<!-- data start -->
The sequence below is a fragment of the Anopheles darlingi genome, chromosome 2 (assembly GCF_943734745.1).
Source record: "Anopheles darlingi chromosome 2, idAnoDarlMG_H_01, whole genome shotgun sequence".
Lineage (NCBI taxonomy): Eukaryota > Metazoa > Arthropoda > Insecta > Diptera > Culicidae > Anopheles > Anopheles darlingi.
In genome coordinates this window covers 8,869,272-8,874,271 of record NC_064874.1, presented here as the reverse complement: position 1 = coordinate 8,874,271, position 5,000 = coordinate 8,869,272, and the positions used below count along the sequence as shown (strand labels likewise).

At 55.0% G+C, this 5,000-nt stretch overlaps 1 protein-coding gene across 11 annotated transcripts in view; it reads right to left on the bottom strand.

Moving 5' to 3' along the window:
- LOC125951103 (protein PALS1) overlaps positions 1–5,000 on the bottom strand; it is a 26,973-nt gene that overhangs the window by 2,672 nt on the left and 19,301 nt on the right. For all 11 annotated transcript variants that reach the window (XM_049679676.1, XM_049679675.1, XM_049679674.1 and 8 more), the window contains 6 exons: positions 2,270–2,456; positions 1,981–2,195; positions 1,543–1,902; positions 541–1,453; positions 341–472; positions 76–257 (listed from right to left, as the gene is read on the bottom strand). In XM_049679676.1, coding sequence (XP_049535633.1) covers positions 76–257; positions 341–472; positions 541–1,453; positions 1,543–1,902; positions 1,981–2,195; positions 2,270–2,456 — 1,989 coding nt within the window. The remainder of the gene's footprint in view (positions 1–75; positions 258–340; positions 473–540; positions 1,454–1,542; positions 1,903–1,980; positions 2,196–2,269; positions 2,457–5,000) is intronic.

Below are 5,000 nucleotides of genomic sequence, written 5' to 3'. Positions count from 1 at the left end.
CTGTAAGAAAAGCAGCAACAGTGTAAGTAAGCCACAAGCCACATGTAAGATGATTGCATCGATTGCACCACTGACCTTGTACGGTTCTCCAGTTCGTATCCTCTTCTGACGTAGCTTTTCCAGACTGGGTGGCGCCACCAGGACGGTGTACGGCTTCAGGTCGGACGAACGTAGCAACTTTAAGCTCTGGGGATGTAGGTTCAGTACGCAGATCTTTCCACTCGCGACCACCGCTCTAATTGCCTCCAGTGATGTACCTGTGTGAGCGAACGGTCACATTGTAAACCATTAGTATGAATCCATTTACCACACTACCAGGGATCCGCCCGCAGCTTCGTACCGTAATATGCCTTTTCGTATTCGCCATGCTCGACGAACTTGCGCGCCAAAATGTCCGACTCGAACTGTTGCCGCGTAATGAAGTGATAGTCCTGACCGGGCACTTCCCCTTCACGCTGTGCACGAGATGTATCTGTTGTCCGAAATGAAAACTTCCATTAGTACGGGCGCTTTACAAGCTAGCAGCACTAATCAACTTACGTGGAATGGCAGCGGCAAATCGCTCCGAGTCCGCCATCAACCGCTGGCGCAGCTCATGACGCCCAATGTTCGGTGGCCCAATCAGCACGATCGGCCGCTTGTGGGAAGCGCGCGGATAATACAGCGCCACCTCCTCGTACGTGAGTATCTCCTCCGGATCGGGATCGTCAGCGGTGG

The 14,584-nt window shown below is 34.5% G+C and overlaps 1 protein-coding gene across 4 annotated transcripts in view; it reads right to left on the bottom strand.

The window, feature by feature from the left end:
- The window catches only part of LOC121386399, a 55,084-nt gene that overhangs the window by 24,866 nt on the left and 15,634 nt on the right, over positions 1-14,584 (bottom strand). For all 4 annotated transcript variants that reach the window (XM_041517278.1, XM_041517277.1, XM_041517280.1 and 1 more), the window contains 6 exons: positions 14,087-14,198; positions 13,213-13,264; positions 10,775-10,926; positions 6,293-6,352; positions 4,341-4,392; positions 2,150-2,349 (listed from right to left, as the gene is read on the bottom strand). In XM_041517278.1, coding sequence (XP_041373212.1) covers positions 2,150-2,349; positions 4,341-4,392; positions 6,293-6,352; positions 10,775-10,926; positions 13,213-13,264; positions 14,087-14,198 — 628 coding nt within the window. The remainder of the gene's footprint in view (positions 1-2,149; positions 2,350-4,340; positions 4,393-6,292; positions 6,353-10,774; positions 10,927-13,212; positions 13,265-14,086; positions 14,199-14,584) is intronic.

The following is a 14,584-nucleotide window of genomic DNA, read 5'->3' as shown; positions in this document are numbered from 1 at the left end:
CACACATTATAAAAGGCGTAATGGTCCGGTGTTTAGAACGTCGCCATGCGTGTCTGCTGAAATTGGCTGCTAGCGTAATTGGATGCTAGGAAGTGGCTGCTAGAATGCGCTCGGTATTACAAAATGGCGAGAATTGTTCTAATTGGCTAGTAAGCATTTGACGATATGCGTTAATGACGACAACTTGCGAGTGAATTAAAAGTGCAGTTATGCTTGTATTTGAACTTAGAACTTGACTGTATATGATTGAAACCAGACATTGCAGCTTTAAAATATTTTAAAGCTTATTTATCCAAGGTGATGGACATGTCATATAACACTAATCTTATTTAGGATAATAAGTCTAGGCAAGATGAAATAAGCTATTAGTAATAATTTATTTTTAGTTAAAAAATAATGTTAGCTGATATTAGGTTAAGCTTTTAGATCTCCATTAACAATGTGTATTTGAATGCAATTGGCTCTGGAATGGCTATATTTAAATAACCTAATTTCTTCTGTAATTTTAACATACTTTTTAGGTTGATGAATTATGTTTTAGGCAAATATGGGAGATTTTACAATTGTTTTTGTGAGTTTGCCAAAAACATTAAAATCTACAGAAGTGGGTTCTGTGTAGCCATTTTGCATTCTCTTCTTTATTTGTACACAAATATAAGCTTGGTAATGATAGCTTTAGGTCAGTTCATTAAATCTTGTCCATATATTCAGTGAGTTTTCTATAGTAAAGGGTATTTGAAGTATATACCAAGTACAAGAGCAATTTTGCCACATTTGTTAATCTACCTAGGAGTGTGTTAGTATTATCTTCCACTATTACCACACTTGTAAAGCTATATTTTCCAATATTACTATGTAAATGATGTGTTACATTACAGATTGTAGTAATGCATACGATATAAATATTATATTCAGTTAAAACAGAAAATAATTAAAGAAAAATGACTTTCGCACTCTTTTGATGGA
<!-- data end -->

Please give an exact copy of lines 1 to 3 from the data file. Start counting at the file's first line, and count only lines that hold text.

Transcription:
The sequence below is a fragment of the Anopheles darlingi genome, chromosome 2 (assembly GCF_943734745.1).
Source record: "Anopheles darlingi chromosome 2, idAnoDarlMG_H_01, whole genome shotgun sequence".
Lineage (NCBI taxonomy): Eukaryota > Metazoa > Arthropoda > Insecta > Diptera > Culicidae > Anopheles > Anopheles darlingi.